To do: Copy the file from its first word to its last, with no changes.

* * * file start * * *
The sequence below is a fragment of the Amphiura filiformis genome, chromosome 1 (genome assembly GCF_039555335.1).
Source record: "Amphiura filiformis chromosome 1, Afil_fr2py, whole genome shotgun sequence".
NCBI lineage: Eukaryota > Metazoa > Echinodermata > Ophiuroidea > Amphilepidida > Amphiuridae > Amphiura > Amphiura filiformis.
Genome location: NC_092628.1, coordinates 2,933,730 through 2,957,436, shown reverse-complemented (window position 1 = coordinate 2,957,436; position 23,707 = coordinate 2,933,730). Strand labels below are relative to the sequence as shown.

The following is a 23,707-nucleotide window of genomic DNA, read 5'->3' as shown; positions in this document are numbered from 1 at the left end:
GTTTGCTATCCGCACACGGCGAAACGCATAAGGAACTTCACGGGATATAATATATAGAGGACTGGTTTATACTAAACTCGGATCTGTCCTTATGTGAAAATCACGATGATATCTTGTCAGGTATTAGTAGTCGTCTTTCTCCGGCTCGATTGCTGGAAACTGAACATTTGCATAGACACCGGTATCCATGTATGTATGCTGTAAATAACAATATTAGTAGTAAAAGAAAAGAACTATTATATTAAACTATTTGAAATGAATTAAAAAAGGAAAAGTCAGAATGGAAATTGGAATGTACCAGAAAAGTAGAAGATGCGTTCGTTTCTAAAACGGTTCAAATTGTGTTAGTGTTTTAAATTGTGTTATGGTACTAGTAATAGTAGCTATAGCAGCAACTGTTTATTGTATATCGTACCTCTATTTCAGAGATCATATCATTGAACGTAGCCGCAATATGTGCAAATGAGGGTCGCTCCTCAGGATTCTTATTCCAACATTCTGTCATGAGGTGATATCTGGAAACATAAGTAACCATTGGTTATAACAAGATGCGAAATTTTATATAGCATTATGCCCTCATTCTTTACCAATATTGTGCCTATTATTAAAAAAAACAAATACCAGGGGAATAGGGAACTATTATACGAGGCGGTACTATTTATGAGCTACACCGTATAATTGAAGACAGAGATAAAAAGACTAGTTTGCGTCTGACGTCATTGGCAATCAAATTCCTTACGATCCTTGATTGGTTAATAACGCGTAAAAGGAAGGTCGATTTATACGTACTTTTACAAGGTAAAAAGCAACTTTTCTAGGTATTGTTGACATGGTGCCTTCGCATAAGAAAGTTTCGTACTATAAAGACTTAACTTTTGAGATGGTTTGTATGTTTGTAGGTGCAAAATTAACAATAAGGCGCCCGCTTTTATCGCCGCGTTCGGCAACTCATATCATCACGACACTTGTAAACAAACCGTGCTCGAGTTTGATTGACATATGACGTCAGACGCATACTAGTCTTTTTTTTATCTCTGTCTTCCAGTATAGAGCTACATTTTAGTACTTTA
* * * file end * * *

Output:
The sequence below is a fragment of the Amphiura filiformis genome, chromosome 1 (genome assembly GCF_039555335.1).
Source record: "Amphiura filiformis chromosome 1, Afil_fr2py, whole genome shotgun sequence".
NCBI lineage: Eukaryota > Metazoa > Echinodermata > Ophiuroidea > Amphilepidida > Amphiuridae > Amphiura > Amphiura filiformis.
Genome location: NC_092628.1, coordinates 2,933,730 through 2,957,436, shown reverse-complemented (window position 1 = coordinate 2,957,436; position 23,707 = coordinate 2,933,730). Strand labels below are relative to the sequence as shown.

The following is a 23,707-nucleotide window of genomic DNA, read 5'->3' as shown; positions in this document are numbered from 1 at the left end:
GTTTGCTATCCGCACACGGCGAAACGCATAAGGAACTTCACGGGATATAATATATAGAGGACTGGTTTATACTAAACTCGGATCTGTCCTTATGTGAAAATCACGATGATATCTTGTCAGGTATTAGTAGTCGTCTTTCTCCGGCTCGATTGCTGGAAACTGAACATTTGCATAGACACCGGTATCCATGTATGTATGCTGTAAATAACAATATTAGTAGTAAAAGAAAAGAACTATTATATTAAACTATTTGAAATGAATTAAAAAAGGAAAAGTCAGAATGGAAATTGGAATGTACCAGAAAAGTAGAAGATGCGTTCGTTTCTAAAACGGTTCAAATTGTGTTAGTGTTTTAAATTGTGTTATGGTACTAGTAATAGTAGCTATAGCAGCAACTGTTTATTGTATATCGTACCTCTATTTCAGAGATCATATCATTGAACGTAGCCGCAATATGTGCAAATGAGGGTCGCTCCTCAGGATTCTTATTCCAACATTCTGTCATGAGGTGATATCTGGAAACATAAGTAACCATTGGTTATAACAAGATGCGAAATTTTATATAGCATTATGCCCTCATTCTTTACCAATATTGTGCCTATTATTAAAAAAAACAAATACCAGGGGAATAGGGAACTATTATACGAGGCGGTACTATTTATGAGCTACACCGTATAATTGAAGACAGAGATAAAAAGACTAGTTTGCGTCTGACGTCATTGGCAATCAAATTCCTTACGATCCTTGATTGGTTAATAACGCGTAAAAGGAAGGTCGATTTATACGTACTTTTACAAGGTAAAAAGCAACTTTTCTAGGTATTGTTGACATGGTGCCTTCGCATAAGAAAGTTTCGTACTATAAAGACTTAACTTTTGAGATGGTTTGTATGTTTGTAGGTGCAAAATTAACAATAAGGCGCCCGCTTTTATCGCCGCGTTCGGCAACTCATATCATCACGACACTTGTAAACAAACCGTGCTCGAGTTTGATTGACATATGACGTCAGACGCATACTAGTCTTTTTTTTATCTCTGTCTTCCAGTATAGAGCTACATTTTAGTACTTTA